Auto lobby says Trump tariffs are $45B tax on consumersby Justin King
"While we understand that the Administration is working to achieve a level playing field, tariffs are not the right approach," the Auto Alliance says.
The Alliance of Automobile Manufacturers has taken a firm stance opposing President Donald Trump's threat to impose 25-percent tariffs on foreign automobile imports.
The alliance says the tariffs would equate to an estimated $45 billion based on 2017 auto sales. The lobbying group describes the tariffs as a "tax on consumers," which it claims will increase the average price of a vehicle by $5,800 in the US market.
The group also points to a Peterson Institute for International Economics forecast of a 1.5-percent decline in production and 195,000 job losses over a 1-3 year period, while research firm LMC Automotive predicts an annual sales reduction of 1-2 million units.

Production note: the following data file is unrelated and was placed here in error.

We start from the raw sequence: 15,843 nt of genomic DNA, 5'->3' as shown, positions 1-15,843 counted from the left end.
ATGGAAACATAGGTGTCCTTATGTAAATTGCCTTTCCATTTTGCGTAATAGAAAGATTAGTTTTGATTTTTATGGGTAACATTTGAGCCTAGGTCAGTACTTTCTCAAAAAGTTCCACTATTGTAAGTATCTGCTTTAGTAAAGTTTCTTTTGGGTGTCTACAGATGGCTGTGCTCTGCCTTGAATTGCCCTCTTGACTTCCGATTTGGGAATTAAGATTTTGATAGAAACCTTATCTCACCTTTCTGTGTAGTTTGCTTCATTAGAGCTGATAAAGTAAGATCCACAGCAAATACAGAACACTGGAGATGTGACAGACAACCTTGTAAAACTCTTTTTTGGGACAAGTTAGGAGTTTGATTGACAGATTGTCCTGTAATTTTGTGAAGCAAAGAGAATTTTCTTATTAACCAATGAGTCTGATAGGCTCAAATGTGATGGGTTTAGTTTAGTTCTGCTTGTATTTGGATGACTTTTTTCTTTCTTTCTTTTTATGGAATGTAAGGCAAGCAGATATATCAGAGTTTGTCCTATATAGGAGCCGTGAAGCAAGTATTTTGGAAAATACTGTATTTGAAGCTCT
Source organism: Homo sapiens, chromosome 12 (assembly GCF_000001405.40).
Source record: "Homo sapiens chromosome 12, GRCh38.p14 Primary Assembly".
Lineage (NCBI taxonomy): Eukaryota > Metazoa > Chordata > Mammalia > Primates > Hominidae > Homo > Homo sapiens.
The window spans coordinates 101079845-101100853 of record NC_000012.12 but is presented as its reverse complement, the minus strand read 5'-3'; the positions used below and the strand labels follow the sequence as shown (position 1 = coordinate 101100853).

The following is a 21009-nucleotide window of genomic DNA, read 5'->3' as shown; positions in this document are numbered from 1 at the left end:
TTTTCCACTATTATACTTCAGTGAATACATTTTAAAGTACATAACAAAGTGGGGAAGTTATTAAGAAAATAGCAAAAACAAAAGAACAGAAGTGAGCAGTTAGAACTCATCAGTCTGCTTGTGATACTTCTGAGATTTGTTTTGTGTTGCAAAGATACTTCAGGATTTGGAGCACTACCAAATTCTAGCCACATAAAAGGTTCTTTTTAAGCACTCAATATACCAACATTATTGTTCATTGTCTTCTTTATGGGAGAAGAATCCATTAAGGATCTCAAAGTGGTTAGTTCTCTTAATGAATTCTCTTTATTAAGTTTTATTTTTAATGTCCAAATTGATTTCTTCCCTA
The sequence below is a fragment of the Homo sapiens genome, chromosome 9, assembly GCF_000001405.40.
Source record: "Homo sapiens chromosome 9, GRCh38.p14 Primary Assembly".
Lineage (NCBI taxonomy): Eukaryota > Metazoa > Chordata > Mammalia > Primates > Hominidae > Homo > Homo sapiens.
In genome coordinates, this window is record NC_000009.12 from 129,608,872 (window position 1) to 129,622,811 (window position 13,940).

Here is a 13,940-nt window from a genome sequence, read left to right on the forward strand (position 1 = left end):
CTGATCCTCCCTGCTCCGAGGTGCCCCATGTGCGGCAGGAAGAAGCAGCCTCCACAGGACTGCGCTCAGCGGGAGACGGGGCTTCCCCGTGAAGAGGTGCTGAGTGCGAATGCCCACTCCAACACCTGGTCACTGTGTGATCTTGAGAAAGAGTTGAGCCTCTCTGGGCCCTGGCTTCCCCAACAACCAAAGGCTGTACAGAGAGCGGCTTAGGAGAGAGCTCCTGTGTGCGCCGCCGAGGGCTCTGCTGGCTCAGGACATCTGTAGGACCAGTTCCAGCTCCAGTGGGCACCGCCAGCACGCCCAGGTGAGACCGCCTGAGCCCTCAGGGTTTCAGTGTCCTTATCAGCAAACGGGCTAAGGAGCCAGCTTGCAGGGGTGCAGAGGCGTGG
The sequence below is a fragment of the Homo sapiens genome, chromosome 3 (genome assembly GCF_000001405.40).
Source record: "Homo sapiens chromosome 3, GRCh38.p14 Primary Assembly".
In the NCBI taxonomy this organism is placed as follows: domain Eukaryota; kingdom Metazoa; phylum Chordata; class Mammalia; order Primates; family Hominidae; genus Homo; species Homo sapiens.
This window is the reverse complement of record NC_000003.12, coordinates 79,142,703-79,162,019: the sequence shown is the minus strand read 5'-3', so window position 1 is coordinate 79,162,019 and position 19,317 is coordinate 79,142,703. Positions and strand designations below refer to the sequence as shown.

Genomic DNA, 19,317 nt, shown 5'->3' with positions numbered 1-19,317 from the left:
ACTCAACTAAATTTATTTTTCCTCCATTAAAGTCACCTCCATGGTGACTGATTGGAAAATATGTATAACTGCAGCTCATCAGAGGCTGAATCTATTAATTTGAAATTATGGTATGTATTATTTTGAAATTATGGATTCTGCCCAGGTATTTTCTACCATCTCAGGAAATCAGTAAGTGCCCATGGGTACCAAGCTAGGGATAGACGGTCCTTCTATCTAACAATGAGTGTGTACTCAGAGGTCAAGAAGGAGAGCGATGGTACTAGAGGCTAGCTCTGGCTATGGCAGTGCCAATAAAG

"While we understand that the Administration is working to achieve a level playing field, tariffs are not the right approach," the alliance said in a statement. "We believe that the economic security of the auto industry and country would be strengthened through modernizing NAFTA to grow US manufacturing and jobs, concluding a US-EU Trade Pact to address trade barriers on both sides of the Atlantic and seeking other opportunities to expand market access for US auto exports."
The Auto Alliance claims to represent 70 percent of all car and light truck sales in the US. Its member list includes BMW Group, Fiat Chrysler Automobiles, Ford, General Motors, Jaguar Land Rover, Mazda, Mercedes-Benz, Mitsubishi, Toyota, Volkswagen Group and Volvo.
So far, the Trump administration has not pushed forward with its threats to place tariffs on foreign auto imports. To be fair, Trump has also called for an elimination of existing tariffs and other barriers to trade between the US and other countries. For now, it is unclear if the auto tariff threat represents an actual policy plan or posturing for further negotiation.